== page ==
The album dips in and out of impressionistic music and more straightforward, hook-driven songwriting. "Flake" opens with a splatter of rainbow synths before clearing out, becoming a warped piano number flecked with curious jazz-fusion chords. The next couple of songs teeter close to the edge of abstraction, though they're anchored by Van Dinther's sharp musicality. Then everything clicks into place with the first descending organ chords on album highlight "Flu." The track, a psychedelic neo-soul song, features 70-year-old Brazilian composer and producer Arthur Verocai, a cult figure who's unknown in the mainstream yet worshiped by modern jazz nerds. They channel D'angelo's smooth sensuality, adding a surrealist tilt that makes it feel a tad perverted. And just when you've got something to sink your teeth into, the music suffuses again into gas with the cacophonous drum solo of "Wrong."
These emotional shifts give Fool a cinematic feel. Tracks are like musical cues for scene changes, or themes for when a new character enters the frame. On "Meat," organs shriek and tremble over slow drums and thick bass guitar, like the soundtrack to a chain gang scene—prisoners banging rocks under a high Southern sun. "The Zoo" features another unusual collaborator, the American jazz composer Steve Kuhn. He sings over lounge lizard keys and wispy brushed drums: "Ham, how I love to eat ham / Vultures don't give a damn / Meat, monkeys eat with their feet / So when I'm alone, left with only a bone / On top of the sky / Birds are wondering why." It's an absurd tangent where Van Dinther reminds you not to take him too seriously.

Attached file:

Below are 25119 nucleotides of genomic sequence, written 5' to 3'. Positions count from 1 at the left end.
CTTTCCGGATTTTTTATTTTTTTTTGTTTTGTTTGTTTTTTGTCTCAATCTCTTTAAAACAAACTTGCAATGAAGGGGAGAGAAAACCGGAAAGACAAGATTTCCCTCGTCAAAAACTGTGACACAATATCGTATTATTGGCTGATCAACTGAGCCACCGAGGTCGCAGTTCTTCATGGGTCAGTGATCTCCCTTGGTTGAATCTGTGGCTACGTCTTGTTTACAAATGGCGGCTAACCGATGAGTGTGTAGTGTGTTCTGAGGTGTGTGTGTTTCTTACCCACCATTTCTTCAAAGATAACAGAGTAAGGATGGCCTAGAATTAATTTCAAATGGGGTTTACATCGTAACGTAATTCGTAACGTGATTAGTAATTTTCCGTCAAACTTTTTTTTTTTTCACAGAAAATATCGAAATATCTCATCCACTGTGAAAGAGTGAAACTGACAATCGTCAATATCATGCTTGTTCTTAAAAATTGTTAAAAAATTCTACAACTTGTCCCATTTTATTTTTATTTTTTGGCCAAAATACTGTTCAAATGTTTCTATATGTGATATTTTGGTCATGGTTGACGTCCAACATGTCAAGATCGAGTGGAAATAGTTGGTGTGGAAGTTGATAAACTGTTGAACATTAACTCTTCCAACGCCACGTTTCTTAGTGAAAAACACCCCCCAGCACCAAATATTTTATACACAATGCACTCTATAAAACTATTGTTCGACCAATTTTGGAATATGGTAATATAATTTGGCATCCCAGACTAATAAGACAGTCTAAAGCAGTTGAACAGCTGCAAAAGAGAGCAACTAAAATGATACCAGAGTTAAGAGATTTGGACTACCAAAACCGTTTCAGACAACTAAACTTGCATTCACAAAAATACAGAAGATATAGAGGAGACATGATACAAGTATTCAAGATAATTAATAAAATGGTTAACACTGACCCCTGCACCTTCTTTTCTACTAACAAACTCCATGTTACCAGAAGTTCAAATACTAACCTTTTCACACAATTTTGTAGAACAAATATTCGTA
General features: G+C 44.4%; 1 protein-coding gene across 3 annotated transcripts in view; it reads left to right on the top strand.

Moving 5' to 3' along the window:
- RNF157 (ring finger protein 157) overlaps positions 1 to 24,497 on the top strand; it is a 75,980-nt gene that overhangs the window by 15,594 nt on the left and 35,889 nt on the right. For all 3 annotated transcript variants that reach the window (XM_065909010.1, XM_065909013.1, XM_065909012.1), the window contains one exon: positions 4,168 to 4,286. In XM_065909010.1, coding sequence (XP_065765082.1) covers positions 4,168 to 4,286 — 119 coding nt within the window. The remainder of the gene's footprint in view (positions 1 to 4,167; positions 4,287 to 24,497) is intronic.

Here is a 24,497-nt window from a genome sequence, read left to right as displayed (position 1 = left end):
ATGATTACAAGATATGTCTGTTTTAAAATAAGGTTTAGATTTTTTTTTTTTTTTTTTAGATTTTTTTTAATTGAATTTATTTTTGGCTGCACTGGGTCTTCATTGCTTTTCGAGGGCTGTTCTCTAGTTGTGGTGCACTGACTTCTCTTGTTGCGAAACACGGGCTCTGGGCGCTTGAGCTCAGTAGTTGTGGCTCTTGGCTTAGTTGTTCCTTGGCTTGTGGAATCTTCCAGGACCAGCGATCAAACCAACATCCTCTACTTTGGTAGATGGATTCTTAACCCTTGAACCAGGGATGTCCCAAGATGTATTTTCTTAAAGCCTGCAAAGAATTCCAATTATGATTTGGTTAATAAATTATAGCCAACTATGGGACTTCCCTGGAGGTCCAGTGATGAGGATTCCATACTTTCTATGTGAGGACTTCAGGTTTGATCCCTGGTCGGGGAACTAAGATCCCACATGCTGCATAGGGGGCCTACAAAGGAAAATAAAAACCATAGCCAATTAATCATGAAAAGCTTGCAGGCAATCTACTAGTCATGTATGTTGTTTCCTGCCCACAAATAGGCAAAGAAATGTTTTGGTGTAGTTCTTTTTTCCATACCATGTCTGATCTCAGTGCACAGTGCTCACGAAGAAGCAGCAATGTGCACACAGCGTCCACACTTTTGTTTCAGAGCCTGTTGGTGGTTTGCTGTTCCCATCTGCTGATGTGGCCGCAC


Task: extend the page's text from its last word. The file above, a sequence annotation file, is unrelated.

Fool poses more questions than it bothers to answer. At times, it's an avant-garde jazz record; other times, it's kaleidoscopic electronica. Meanwhile, you're left wondering if there's some concept or narrative you should be sussing out. With all of these uncertainties to contend with, one thing is for sure: Fool is the product of a powerful imagination, the kind of mind that's unburdened by assumptions and orthodoxies. When Van Dinther said he aspired to naiveness—a state of childlike wonder where everything is new and nothing is a given—this is what he meant. It's a defining quality of an album that always slips away before you can get get a good grip.